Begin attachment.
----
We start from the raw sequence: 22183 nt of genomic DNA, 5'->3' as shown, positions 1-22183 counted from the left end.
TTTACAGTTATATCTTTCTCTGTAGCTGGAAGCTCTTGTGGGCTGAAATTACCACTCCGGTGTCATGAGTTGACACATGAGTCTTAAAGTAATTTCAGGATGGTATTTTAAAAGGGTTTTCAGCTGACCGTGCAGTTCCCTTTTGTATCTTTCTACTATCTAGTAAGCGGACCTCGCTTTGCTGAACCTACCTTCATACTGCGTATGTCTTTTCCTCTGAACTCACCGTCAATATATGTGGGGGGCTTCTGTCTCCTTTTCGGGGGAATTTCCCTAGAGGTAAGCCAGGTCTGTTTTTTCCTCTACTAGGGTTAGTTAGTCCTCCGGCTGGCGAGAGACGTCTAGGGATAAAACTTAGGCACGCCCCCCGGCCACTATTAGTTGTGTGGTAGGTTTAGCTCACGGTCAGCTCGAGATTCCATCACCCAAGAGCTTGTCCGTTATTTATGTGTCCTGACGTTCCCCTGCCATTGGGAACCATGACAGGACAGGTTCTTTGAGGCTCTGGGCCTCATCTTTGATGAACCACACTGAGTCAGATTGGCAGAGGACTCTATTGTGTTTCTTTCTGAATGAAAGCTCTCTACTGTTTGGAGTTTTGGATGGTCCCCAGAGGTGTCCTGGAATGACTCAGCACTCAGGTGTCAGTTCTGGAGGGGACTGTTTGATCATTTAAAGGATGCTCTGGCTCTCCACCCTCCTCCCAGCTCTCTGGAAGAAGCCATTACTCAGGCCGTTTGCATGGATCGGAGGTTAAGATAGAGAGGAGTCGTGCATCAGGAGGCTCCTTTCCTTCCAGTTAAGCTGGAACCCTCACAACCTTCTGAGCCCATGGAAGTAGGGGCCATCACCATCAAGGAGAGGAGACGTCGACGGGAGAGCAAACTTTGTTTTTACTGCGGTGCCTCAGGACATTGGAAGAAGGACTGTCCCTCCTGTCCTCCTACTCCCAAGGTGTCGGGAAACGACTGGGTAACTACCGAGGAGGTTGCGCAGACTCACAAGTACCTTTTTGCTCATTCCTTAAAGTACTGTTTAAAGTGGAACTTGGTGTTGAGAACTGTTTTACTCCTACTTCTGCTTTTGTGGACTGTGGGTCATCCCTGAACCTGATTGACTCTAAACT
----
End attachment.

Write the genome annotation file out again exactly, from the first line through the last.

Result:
We start from the raw sequence: 22183 nt of genomic DNA, 5'->3' as shown, positions 1-22183 counted from the left end.
TTTACAGTTATATCTTTCTCTGTAGCTGGAAGCTCTTGTGGGCTGAAATTACCACTCCGGTGTCATGAGTTGACACATGAGTCTTAAAGTAATTTCAGGATGGTATTTTAAAAGGGTTTTCAGCTGACCGTGCAGTTCCCTTTTGTATCTTTCTACTATCTAGTAAGCGGACCTCGCTTTGCTGAACCTACCTTCATACTGCGTATGTCTTTTCCTCTGAACTCACCGTCAATATATGTGGGGGGCTTCTGTCTCCTTTTCGGGGGAATTTCCCTAGAGGTAAGCCAGGTCTGTTTTTTCCTCTACTAGGGTTAGTTAGTCCTCCGGCTGGCGAGAGACGTCTAGGGATAAAACTTAGGCACGCCCCCCGGCCACTATTAGTTGTGTGGTAGGTTTAGCTCACGGTCAGCTCGAGATTCCATCACCCAAGAGCTTGTCCGTTATTTATGTGTCCTGACGTTCCCCTGCCATTGGGAACCATGACAGGACAGGTTCTTTGAGGCTCTGGGCCTCATCTTTGATGAACCACACTGAGTCAGATTGGCAGAGGACTCTATTGTGTTTCTTTCTGAATGAAAGCTCTCTACTGTTTGGAGTTTTGGATGGTCCCCAGAGGTGTCCTGGAATGACTCAGCACTCAGGTGTCAGTTCTGGAGGGGACTGTTTGATCATTTAAAGGATGCTCTGGCTCTCCACCCTCCTCCCAGCTCTCTGGAAGAAGCCATTACTCAGGCCGTTTGCATGGATCGGAGGTTAAGATAGAGAGGAGTCGTGCATCAGGAGGCTCCTTTCCTTCCAGTTAAGCTGGAACCCTCACAACCTTCTGAGCCCATGGAAGTAGGGGCCATCACCATCAAGGAGAGGAGACGTCGACGGGAGAGCAAACTTTGTTTTTACTGCGGTGCCTCAGGACATTGGAAGAAGGACTGTCCCTCCTGTCCTCCTACTCCCAAGGTGTCGGGAAACGACTGGGTAACTACCGAGGAGGTTGCGCAGACTCACAAGTACCTTTTTGCTCATTCCTTAAAGTACTGTTTAAAGTGGAACTTGGTGTTGAGAACTGTTTTACTCCTACTTCTGCTTTTGTGGACTGTGGGTCATCCCTGAACCTGATTGACTCTAAACT